DebConf wrapped up on Sunday. I spent the morning in one of the HackLabs catching up on some work, and at 1:30 headed up to the Plenary room for the last few talks of the event, starting with a series of lightning talks. A few of the talks stood out for me, including Geoffrey Thomas’ talk on being a bit of an outsider at DebConf and how difficult it is to be running a non-Debian/Linux system at the event. I’ve long been disappointed when people bring along their proprietary OSes to Linux events, but he made good points about people being able to contribute without fully “buying in” to having free software everywhere, including their laptop. He’s right. Margarita Manterola shared some stats from the Mini-DebConf Barcelona which focused on having only female speakers, it was great to hear such positive statistics, particularly since DebConf14 itself had a pretty poor ratio, there were several talks I attended (particularly around CI) where I was the only woman in the room. It was also interesting to learn about safe-rm to save us from ourselves and non-free.org to help make a distinction between what is Debian and what is not.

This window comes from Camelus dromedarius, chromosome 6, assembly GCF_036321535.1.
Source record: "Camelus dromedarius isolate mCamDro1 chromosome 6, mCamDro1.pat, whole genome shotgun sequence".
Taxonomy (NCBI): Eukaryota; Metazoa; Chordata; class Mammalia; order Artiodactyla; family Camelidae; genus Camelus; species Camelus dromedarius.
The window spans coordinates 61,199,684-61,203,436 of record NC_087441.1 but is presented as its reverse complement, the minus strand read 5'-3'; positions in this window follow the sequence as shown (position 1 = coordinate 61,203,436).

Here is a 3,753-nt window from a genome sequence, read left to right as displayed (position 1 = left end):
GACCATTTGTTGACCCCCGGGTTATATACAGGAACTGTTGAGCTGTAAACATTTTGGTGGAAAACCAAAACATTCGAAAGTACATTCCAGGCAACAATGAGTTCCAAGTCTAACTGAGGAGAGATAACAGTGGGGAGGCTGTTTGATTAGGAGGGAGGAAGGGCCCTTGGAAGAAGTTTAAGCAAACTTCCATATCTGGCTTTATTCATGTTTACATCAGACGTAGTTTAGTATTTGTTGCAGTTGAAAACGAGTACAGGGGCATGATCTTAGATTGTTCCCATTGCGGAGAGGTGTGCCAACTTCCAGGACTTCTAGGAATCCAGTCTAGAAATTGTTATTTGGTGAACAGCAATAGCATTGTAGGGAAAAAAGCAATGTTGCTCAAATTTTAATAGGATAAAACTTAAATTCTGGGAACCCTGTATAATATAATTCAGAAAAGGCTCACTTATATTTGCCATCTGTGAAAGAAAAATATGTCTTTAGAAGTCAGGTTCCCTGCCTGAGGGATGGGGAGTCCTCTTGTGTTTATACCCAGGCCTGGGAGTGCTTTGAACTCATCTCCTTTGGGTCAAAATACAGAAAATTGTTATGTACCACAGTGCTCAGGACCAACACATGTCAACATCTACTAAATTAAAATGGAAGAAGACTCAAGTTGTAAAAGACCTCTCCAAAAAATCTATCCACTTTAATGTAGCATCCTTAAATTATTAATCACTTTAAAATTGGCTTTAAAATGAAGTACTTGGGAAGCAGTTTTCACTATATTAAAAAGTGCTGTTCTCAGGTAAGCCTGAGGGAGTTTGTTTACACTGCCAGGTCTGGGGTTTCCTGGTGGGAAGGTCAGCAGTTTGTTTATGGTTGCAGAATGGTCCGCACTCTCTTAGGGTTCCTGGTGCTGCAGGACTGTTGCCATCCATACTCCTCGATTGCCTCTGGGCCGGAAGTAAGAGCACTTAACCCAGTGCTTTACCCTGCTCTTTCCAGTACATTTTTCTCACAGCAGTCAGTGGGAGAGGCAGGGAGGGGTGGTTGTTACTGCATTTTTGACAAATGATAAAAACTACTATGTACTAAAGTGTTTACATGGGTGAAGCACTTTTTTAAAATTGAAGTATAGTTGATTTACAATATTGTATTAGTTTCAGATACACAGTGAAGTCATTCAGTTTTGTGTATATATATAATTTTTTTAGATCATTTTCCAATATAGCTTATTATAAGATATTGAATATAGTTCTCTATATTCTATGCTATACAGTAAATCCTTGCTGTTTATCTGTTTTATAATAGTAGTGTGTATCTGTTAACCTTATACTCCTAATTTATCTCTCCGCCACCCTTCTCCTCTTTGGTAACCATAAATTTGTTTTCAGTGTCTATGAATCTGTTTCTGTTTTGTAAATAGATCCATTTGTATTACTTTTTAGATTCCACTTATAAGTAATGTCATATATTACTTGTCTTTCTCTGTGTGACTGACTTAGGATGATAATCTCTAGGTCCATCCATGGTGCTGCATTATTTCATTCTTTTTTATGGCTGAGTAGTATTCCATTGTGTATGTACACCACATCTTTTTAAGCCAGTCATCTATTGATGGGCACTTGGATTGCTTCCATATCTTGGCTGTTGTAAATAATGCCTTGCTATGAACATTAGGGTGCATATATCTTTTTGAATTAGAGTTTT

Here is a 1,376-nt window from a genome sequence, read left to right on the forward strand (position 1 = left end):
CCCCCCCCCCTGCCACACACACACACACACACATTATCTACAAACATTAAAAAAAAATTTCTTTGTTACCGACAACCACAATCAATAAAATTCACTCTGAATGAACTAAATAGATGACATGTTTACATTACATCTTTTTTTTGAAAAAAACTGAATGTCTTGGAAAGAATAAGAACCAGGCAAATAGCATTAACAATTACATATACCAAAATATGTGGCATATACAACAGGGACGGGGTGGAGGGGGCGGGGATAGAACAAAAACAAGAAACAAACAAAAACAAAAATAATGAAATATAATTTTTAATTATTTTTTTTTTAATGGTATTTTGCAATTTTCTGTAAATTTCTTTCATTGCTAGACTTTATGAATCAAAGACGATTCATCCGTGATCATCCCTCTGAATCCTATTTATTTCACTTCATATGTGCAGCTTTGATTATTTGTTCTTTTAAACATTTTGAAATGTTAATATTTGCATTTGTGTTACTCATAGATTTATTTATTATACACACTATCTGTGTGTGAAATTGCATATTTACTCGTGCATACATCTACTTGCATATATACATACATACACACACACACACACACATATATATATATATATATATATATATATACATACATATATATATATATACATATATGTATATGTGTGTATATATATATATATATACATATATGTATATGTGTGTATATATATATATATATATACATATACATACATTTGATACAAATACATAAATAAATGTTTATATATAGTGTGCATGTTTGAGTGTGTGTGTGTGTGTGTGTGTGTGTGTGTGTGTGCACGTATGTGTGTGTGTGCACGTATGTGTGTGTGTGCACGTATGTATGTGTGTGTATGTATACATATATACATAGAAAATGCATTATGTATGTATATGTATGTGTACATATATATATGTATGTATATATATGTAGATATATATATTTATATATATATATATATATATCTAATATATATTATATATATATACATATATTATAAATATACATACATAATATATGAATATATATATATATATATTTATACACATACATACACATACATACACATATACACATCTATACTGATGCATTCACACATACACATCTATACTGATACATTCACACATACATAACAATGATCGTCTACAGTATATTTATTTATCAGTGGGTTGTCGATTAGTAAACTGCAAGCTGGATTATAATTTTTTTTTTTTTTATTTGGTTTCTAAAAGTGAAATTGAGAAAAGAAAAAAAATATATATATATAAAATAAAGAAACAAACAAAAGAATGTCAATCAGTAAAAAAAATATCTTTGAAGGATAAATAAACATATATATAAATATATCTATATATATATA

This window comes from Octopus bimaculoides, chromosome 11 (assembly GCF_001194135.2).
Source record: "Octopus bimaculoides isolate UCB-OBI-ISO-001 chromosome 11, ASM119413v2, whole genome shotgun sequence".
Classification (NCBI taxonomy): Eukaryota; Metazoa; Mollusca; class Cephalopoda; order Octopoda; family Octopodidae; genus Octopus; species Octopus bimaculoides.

There was also a great talk by Vagrant Cascadian about his work on packages that he saw needed help but he didn’t necessarily know everything about, and encouraged others to take the same leap to work on things that may be outside their comfort zone. To help he listed several resources people could use to find work in Debian:

Next up for the afternoon was the Bits from the Release Team where they fleshed out what the next few months leading up to the freeze would look like and sharing the Jessie Freeze Policy.

DebConf wrapped up with a thank you to the volunteers (thank you!) and peek at the next DebConf, to be held in Heidelberg, Germany the 15th-22nd of August 2015.

Then it was off to the airport for me!

The rest of my photos from DebConf14 here: https://www.flickr.com/photos/pleia2/sets/72157646626186269/

Originally published at pleia2's blog. You can comment here or there.

LCA 2015

Sep. 1st, 2014 11:22 am
zorkian: A picture of Oliver sitting up with his Dreamwidth onesie on! (Default)
[personal profile] zorkian
Also, my tutorial on "Building Services in Go" was accepted. Guess I'll be going to Auckland to present at LCA 2015!